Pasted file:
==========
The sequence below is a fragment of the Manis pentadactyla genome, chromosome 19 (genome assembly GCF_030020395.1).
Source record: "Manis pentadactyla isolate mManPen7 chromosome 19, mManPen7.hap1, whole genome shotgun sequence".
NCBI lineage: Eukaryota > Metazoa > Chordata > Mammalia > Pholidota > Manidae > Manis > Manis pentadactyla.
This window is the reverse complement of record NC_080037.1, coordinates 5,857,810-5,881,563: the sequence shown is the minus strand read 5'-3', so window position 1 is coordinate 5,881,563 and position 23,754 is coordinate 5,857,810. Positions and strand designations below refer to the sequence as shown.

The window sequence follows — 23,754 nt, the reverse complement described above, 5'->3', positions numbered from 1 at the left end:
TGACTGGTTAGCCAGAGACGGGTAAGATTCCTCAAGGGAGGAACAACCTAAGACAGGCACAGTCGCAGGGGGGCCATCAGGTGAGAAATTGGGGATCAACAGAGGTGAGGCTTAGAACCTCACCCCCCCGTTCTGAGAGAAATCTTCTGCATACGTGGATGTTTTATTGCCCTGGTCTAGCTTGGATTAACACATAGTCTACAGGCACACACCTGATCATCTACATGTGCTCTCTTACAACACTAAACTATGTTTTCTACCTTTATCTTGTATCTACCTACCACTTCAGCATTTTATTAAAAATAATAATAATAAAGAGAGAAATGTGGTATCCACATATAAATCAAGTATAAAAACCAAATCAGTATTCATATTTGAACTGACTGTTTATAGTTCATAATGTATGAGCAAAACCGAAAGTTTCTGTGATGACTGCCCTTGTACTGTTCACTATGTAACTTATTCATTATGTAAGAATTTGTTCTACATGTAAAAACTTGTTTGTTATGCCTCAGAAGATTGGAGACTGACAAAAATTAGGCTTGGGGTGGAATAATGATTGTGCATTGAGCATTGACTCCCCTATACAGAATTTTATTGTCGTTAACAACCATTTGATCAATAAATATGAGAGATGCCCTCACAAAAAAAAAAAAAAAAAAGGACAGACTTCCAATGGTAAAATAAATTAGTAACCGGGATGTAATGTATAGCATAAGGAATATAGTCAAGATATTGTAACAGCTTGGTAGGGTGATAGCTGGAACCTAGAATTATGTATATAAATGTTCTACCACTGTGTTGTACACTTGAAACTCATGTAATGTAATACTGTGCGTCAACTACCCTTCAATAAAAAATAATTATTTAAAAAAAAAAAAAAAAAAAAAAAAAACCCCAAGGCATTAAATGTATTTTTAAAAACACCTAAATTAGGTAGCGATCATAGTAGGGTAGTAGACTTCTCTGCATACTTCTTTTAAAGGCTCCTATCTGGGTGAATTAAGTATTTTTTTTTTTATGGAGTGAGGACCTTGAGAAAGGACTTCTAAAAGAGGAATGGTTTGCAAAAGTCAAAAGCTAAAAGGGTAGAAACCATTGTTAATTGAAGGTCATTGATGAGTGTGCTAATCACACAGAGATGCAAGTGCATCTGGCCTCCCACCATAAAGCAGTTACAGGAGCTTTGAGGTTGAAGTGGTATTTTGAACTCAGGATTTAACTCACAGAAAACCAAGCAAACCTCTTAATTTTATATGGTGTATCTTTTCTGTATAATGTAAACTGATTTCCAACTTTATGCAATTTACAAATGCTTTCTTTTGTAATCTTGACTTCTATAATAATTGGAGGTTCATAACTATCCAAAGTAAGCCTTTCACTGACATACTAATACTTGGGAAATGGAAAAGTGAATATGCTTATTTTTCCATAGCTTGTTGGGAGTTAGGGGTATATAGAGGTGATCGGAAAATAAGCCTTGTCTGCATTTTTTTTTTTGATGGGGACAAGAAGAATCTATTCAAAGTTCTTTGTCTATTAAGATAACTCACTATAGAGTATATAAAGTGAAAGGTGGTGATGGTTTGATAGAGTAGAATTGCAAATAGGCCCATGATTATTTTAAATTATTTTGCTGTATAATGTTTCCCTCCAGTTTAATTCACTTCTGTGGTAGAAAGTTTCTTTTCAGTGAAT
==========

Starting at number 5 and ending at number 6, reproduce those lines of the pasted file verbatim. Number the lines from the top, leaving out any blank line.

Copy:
The window sequence follows — 23,754 nt, the reverse complement described above, 5'->3', positions numbered from 1 at the left end:
TGACTGGTTAGCCAGAGACGGGTAAGATTCCTCAAGGGAGGAACAACCTAAGACAGGCACAGTCGCAGGGGGGCCATCAGGTGAGAAATTGGGGATCAACAGAGGTGAGGCTTAGAACCTCACCCCCCCGTTCTGAGAGAAATCTTCTGCATACGTGGATGTTTTATTGCCCTGGTCTAGCTTGGATTAACACATAGTCTACAGGCACACACCTGATCATCTACATGTGCTCTCTTACAACACTAAACTATGTTTTCTACCTTTATCTTGTATCTACCTACCACTTCAGCATTTTATTAAAAATAATAATAATAAAGAGAGAAATGTGGTATCCACATATAAATCAAGTATAAAAACCAAATCAGTATTCATATTTGAACTGACTGTTTATAGTTCATAATGTATGAGCAAAACCGAAAGTTTCTGTGATGACTGCCCTTGTACTGTTCACTATGTAACTTATTCATTATGTAAGAATTTGTTCTACATGTAAAAACTTGTTTGTTATGCCTCAGAAGATTGGAGACTGACAAAAATTAGGCTTGGGGTGGAATAATGATTGTGCATTGAGCATTGACTCCCCTATACAGAATTTTATTGTCGTTAACAACCATTTGATCAATAAATATGAGAGATGCCCTCACAAAAAAAAAAAAAAAAAAGGACAGACTTCCAATGGTAAAATAAATTAGTAACCGGGATGTAATGTATAGCATAAGGAATATAGTCAAGATATTGTAACAGCTTGGTAGGGTGATAGCTGGAACCTAGAATTATGTATATAAATGTTCTACCACTGTGTTGTACACTTGAAACTCATGTAATGTAATACTGTGCGTCAACTACCCTTCAATAAAAAATAATTATTTAAAAAAAAAAAAAAAAAAAAAAAAAACCCCAAGGCATTAAATGTATTTTTAAAAACACCTAAATTAGGTAGCGATCATAGTAGGGTAGTAGACTTCTCTGCATACTTCTTTTAAAGGCTCCTATCTGGGTGAATTAAGTATTTTTTTTTTTATGGAGTGAGGACCTTGAGAAAGGACTTCTAAAAGAGGAATGGTTTGCAAAAGTCAAAAGCTAAAAGGGTAGAAACCATTGTTAATTGAAGGTCATTGATGAGTGTGCTAATCACACAGAGATGCAAGTGCATCTGGCCTCCCACCATAAAGCAGTTACAGGAGCTTTGAGGTTGAAGTGGTATTTTGAACTCAGGATTTAACTCACAGAAAACCAAGCAAACCTCTTAATTTTATATGGTGTATCTTTTCTGTATAATGTAAACTGATTTCCAACTTTATGCAATTTACAAATGCTTTCTTTTGTAATCTTGACTTCTATAATAATTGGAGGTTCATAACTATCCAAAGTAAGCCTTTCACTGACATACTAATACTTGGGAAATGGAAAAGTGAATATGCTTATTTTTCCATAGCTTGTTGGGAGTTAGGGGTATATAGAGGTGATCGGAAAATAAGCCTTGTCTGCATTTTTTTTTTTGATGGGGACAAGAAGAATCTATTCAAAGTTCTTTGTCTATTAAGATAACTCACTATAGAGTATATAAAGTGAAAGGTGGTGATGGTTTGATAGAGTAGAATTGCAAATAGGCCCATGATTATTTTAAATTATTTTGCTGTATAATGTTTCCCTCCAGTTTAATTCACTTCTGTGGTAGAAAGTTTCTTTTCAGTGAAT